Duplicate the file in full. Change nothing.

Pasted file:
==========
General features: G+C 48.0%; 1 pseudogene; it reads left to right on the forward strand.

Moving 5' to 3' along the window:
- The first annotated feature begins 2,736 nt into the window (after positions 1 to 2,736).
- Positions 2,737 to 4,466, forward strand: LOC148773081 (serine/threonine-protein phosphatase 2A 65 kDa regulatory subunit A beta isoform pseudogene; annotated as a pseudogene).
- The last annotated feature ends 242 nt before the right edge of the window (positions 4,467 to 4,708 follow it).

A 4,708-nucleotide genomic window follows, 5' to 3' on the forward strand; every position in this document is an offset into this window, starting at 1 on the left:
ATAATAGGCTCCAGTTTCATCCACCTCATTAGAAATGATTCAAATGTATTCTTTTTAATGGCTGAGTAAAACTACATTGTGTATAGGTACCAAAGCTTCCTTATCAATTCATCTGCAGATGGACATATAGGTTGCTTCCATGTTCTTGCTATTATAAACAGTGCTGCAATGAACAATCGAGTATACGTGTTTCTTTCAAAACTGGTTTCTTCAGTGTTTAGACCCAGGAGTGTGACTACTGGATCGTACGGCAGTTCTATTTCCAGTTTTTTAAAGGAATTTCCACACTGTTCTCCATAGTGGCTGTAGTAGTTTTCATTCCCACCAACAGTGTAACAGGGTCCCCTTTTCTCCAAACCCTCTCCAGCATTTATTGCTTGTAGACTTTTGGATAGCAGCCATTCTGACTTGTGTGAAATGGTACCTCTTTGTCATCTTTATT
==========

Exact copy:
General features: G+C 48.0%; 1 pseudogene; it reads left to right on the forward strand.

Moving 5' to 3' along the window:
- The first annotated feature begins 2,736 nt into the window (after positions 1 to 2,736).
- Positions 2,737 to 4,466, forward strand: LOC148773081 (serine/threonine-protein phosphatase 2A 65 kDa regulatory subunit A beta isoform pseudogene; annotated as a pseudogene).
- The last annotated feature ends 242 nt before the right edge of the window (positions 4,467 to 4,708 follow it).

A 4,708-nucleotide genomic window follows, 5' to 3' on the forward strand; every position in this document is an offset into this window, starting at 1 on the left:
ATAATAGGCTCCAGTTTCATCCACCTCATTAGAAATGATTCAAATGTATTCTTTTTAATGGCTGAGTAAAACTACATTGTGTATAGGTACCAAAGCTTCCTTATCAATTCATCTGCAGATGGACATATAGGTTGCTTCCATGTTCTTGCTATTATAAACAGTGCTGCAATGAACAATCGAGTATACGTGTTTCTTTCAAAACTGGTTTCTTCAGTGTTTAGACCCAGGAGTGTGACTACTGGATCGTACGGCAGTTCTATTTCCAGTTTTTTAAAGGAATTTCCACACTGTTCTCCATAGTGGCTGTAGTAGTTTTCATTCCCACCAACAGTGTAACAGGGTCCCCTTTTCTCCAAACCCTCTCCAGCATTTATTGCTTGTAGACTTTTGGATAGCAGCCATTCTGACTTGTGTGAAATGGTACCTCTTTGTCATCTTTATT